Tragic end

Submitted: Thursday, Jan 10, 2013 at 07:45
ThreadID: 99905 Views:3317 Replies:7 FollowUps:15
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For parents and grandparents of teenagers this is the story of one of those young girls killed in that crash in Brisbane.

There seems to be no answer to this end.

The story

Have a safe one,
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Reply By: Lyn W3 - Thursday, Jan 10, 2013 at 09:31

Thursday, Jan 10, 2013 at 09:31

Read that this morning, tragic for all involved but.......................

to quote from your "sharing the road" thread and sorry to be so blunt ..................

"Unfortunately you can’t counter stupidity despite the best efforts of the road safety authorities and manufactures."

One has to ask the question:

Do you know where your 16 year old kid is at 3:00am, who has a history of joyriding, while you are holidaying in Sydney?

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Reply By: ben_gv3 - Thursday, Jan 10, 2013 at 12:05

Thursday, Jan 10, 2013 at 12:05
Having read the story she had a history of car theft, skipping school, being with the wrong type of friends etc, and even her parents were worried about tragic consequences eventuating.

Yes the parents tried to get her help but there's no sympathy from me and I'm just thankful no innocent people were caught up in the accident.
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Follow Up By: pop2jocem - Thursday, Jan 10, 2013 at 12:28

Thursday, Jan 10, 2013 at 12:28

Your reply appeared while I was thinking how to phrase a reply so as not to appear too callous or even if I should just let it slide and keep my thoughts to myself.
As a father of three, Father-in Law to three more and grandfather to six beautiful grand kids, not to mention extended family and friends my thought are as follows.
Firstly it appears from personal observation and thinking back to my teenage years,to varying degrees teenagers have a mindset that refuses to accept that they are not "10 feet tall and bullet proof".
Some even seem to have a built in "self destruct" mechanism. It sounds like this young girl came from a loving family that tried to correct or at least protect her from those tendencies, unfortunately unsuccessfully in the end.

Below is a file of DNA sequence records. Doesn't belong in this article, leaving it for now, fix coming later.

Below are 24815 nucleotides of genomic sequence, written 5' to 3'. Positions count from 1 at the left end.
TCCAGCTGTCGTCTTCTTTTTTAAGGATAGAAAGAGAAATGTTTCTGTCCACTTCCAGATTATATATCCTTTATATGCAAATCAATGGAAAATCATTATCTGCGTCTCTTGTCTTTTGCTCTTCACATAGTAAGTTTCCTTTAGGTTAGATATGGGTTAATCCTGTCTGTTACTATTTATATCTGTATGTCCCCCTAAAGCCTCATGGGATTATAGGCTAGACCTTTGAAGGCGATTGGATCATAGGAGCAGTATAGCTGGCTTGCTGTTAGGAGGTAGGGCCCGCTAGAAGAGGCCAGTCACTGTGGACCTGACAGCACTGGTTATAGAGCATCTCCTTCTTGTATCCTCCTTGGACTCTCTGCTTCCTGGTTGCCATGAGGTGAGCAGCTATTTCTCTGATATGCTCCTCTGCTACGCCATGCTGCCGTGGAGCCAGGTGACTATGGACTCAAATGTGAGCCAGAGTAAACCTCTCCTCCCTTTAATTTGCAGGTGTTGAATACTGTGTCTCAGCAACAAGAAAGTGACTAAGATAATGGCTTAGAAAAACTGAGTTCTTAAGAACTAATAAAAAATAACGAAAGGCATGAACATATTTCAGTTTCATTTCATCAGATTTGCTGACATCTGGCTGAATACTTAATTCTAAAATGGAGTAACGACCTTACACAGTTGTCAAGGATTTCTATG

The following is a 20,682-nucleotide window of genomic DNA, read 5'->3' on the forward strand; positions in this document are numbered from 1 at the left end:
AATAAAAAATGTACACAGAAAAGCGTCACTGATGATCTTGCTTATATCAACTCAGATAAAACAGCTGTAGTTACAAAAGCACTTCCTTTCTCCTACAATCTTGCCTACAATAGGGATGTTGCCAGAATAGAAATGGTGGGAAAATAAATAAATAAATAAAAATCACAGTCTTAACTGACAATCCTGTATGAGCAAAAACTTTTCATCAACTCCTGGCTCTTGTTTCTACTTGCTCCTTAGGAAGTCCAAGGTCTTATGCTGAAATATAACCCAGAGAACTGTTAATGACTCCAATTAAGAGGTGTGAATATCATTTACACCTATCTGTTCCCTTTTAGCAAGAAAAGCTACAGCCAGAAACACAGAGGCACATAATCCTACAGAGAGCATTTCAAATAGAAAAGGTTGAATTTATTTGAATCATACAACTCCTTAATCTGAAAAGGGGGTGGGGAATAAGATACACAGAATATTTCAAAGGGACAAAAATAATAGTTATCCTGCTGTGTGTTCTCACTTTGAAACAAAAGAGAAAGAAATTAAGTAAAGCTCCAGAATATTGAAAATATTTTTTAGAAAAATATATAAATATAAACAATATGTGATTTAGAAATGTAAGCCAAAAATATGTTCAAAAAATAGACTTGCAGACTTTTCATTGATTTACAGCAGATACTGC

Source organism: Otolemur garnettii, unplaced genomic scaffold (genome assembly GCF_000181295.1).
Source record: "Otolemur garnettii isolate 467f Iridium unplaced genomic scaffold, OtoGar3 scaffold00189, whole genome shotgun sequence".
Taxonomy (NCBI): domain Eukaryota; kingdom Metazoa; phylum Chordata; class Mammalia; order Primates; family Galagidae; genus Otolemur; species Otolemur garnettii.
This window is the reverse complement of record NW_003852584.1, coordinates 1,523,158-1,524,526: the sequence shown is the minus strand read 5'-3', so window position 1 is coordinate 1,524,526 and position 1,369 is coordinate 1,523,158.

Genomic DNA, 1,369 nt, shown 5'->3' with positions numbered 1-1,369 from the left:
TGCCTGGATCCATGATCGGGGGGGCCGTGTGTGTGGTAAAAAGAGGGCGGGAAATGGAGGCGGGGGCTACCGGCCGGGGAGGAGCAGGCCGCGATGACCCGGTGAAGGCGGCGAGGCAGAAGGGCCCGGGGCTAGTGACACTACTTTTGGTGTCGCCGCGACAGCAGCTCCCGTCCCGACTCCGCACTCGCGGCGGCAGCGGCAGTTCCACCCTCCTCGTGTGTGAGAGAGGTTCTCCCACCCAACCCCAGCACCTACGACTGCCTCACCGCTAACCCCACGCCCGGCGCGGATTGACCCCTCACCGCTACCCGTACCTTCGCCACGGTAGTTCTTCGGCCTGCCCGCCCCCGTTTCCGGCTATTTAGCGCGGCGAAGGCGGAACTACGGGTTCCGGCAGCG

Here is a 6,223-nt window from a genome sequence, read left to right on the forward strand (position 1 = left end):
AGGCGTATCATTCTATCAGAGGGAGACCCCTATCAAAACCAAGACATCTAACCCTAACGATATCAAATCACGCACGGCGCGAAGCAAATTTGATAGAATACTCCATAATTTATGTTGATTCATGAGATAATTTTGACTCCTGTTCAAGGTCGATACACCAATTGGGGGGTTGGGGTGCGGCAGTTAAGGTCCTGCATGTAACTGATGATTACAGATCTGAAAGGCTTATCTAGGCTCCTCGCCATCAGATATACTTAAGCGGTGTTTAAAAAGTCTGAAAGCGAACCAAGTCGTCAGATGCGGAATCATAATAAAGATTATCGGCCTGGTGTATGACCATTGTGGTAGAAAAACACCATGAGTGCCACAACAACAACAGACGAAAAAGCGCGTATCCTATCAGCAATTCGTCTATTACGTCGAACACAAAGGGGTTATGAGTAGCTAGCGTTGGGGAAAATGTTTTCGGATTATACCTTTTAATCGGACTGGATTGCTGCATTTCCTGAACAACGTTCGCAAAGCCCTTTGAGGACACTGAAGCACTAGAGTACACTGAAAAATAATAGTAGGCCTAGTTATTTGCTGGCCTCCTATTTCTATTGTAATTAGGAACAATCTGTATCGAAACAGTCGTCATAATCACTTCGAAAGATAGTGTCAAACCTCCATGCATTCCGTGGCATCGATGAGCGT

I can only take comfort from the fact that in this instance, hers, or the actions of the other girl involved, did not result in the death or injury to any of mine.

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Follow Up By: Gramps - Thursday, Jan 10, 2013 at 14:04

Thursday, Jan 10, 2013 at 14:04

Yep, a tragedy but not totally unexpected.

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Follow Up By: Peter K20 - Thursday, Jan 10, 2013 at 16:40

Thursday, Jan 10, 2013 at 16:40
Wow Ben what an incredible thing to say. If you have nothing decent, polite or respectful you shouldn't say anything. A young girl died, lots of kids play up and go through phases . Some go on and lead great lives - some don't. Maybe You should go and spend a few hours with those who don't have it as good as you. Everyone has a story - not always great. I hope i never have the misfortune to meet you.
Mods please delete my guest account - I do not wish to revisit
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Follow Up By: Member - Craig F (WA) - Thursday, Jan 10, 2013 at 17:45

Thursday, Jan 10, 2013 at 17:45
This story plays out every week around Australia.
Yes it is sad that she died.
On a positive they didnt take out somebody driving to work to support his/her family taking their kids to school, football etc.
AND as sad as it is she will never be on the roads again endangering inocent people going about their buisness.

I as a parent feel for the family. But my primary roll is to protect mine.
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Follow Up By: Member - Boo Boo (NSW) - Thursday, Jan 10, 2013 at 17:52

Thursday, Jan 10, 2013 at 17:52

Ben like you is entitled to air his opinion. You are entitled to disagree, but there really isn't any need to take the high moral ground. I read his post and he wasn't rude, or disrespectful.

I think his main concern was that no other person was maimed or kill, especially someone he knows.

Peter if you want to disagree with someone perhaps you could do it in a rational, considered way rather than emotive.

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Follow Up By: Member - Boo Boo (NSW) - Thursday, Jan 10, 2013 at 17:58

Thursday, Jan 10, 2013 at 17:58

My humble apologies.

I got my follow ups confused. I was refering to Pops reply.

His I thought was not offensive.

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Follow Up By: Member - wadams - Thursday, Jan 10, 2013 at 22:28

Thursday, Jan 10, 2013 at 22:28
To Ben, and Gramps, As the father and stepfather of five children plus six grandchildren I totally agree with Peter K20.
Unlike Peter though, I would love to have the fortune to meet you and discuss the morals and ethics of your pathetic, simplistic views and lack of empathy and/or compassion for all those who have suffered from this tragic accident. I just hope you both never have to attend an accident as an SES member or a Volunteer Firefighter and be first on the scene to help out. I also pray that it may not be one of your loved ones and have to experience what these poor families have to go through.
Either of you are welcome to email me and discuss this further.
I feel terribly sorry for both of you.